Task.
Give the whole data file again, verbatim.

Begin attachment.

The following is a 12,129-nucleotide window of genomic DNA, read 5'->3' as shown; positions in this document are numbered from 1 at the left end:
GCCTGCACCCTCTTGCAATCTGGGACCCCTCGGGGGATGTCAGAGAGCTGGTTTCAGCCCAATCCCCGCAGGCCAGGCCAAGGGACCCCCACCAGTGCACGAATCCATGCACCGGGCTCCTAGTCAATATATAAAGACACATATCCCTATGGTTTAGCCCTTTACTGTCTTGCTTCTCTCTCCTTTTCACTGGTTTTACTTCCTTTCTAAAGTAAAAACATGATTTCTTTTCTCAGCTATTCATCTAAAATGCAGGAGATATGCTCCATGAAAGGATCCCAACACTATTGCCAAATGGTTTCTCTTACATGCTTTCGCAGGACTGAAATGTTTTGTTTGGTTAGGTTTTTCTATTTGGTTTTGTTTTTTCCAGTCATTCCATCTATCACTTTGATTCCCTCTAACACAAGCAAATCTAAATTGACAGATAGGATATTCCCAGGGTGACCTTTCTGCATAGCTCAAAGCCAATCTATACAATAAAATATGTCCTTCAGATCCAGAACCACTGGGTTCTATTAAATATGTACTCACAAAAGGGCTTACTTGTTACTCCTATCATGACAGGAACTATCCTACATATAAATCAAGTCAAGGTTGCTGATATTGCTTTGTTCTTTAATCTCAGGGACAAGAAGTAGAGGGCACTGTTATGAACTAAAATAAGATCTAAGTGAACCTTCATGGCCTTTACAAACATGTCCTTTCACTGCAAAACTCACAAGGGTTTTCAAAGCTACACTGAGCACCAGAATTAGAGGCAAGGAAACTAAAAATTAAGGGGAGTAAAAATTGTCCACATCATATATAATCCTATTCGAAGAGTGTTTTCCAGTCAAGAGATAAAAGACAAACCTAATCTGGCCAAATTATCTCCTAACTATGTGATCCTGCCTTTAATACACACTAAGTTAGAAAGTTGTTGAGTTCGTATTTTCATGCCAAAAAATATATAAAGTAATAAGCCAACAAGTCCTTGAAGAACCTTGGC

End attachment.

The following is a 12,129-nucleotide window of genomic DNA, read 5'->3' as shown; positions in this document are numbered from 1 at the left end:
GCCTGCACCCTCTTGCAATCTGGGACCCCTCGGGGGATGTCAGAGAGCTGGTTTCAGCCCAATCCCCGCAGGCCAGGCCAAGGGACCCCCACCAGTGCACGAATCCATGCACCGGGCTCCTAGTCAATATATAAAGACACATATCCCTATGGTTTAGCCCTTTACTGTCTTGCTTCTCTCTCCTTTTCACTGGTTTTACTTCCTTTCTAAAGTAAAAACATGATTTCTTTTCTCAGCTATTCATCTAAAATGCAGGAGATATGCTCCATGAAAGGATCCCAACACTATTGCCAAATGGTTTCTCTTACATGCTTTCGCAGGACTGAAATGTTTTGTTTGGTTAGGTTTTTCTATTTGGTTTTGTTTTTTCCAGTCATTCCATCTATCACTTTGATTCCCTCTAACACAAGCAAATCTAAATTGACAGATAGGATATTCCCAGGGTGACCTTTCTGCATAGCTCAAAGCCAATCTATACAATAAAATATGTCCTTCAGATCCAGAACCACTGGGTTCTATTAAATATGTACTCACAAAAGGGCTTACTTGTTACTCCTATCATGACAGGAACTATCCTACATATAAATCAAGTCAAGGTTGCTGATATTGCTTTGTTCTTTAATCTCAGGGACAAGAAGTAGAGGGCACTGTTATGAACTAAAATAAGATCTAAGTGAACCTTCATGGCCTTTACAAACATGTCCTTTCACTGCAAAACTCACAAGGGTTTTCAAAGCTACACTGAGCACCAGAATTAGAGGCAAGGAAACTAAAAATTAAGGGGAGTAAAAATTGTCCACATCATATATAATCCTATTCGAAGAGTGTTTTCCAGTCAAGAGATAAAAGACAAACCTAATCTGGCCAAATTATCTCCTAACTATGTGATCCTGCCTTTAATACACACTAAGTTAGAAAGTTGTTGAGTTCGTATTTTCATGCCAAAAAATATATAAAGTAATAAGCCAACAAGTCCTTGAAGAACCTTGGC